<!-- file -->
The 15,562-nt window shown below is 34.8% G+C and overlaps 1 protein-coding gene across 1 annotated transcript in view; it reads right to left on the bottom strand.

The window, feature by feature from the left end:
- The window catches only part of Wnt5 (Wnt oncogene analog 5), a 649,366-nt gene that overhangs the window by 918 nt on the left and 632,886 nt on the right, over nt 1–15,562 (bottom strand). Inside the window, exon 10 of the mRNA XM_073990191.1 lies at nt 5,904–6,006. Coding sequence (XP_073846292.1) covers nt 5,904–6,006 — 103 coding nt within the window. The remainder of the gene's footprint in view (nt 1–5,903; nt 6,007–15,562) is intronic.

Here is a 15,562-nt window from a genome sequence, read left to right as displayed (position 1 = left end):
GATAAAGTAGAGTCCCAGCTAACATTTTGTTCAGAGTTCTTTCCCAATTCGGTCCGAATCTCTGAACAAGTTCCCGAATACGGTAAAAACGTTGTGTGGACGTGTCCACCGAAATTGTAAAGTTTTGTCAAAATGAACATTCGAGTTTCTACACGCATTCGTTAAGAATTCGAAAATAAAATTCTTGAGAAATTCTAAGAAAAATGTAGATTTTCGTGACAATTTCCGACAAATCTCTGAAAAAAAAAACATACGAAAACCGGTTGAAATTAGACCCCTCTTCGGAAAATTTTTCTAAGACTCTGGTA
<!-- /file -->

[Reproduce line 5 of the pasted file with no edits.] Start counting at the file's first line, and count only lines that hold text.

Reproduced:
GATAAAGTAGAGTCCCAGCTAACATTTTGTTCAGAGTTCTTTCCCAATTCGGTCCGAATCTCTGAACAAGTTCCCGAATACGGTAAAAACGTTGTGTGGACGTGTCCACCGAAATTGTAAAGTTTTGTCAAAATGAACATTCGAGTTTCTACACGCATTCGTTAAGAATTCGAAAATAAAATTCTTGAGAAATTCTAAGAAAAATGTAGATTTTCGTGACAATTTCCGACAAATCTCTGAAAAAAAAAACATACGAAAACCGGTTGAAATTAGACCCCTCTTCGGAAAATTTTTCTAAGACTCTGGTA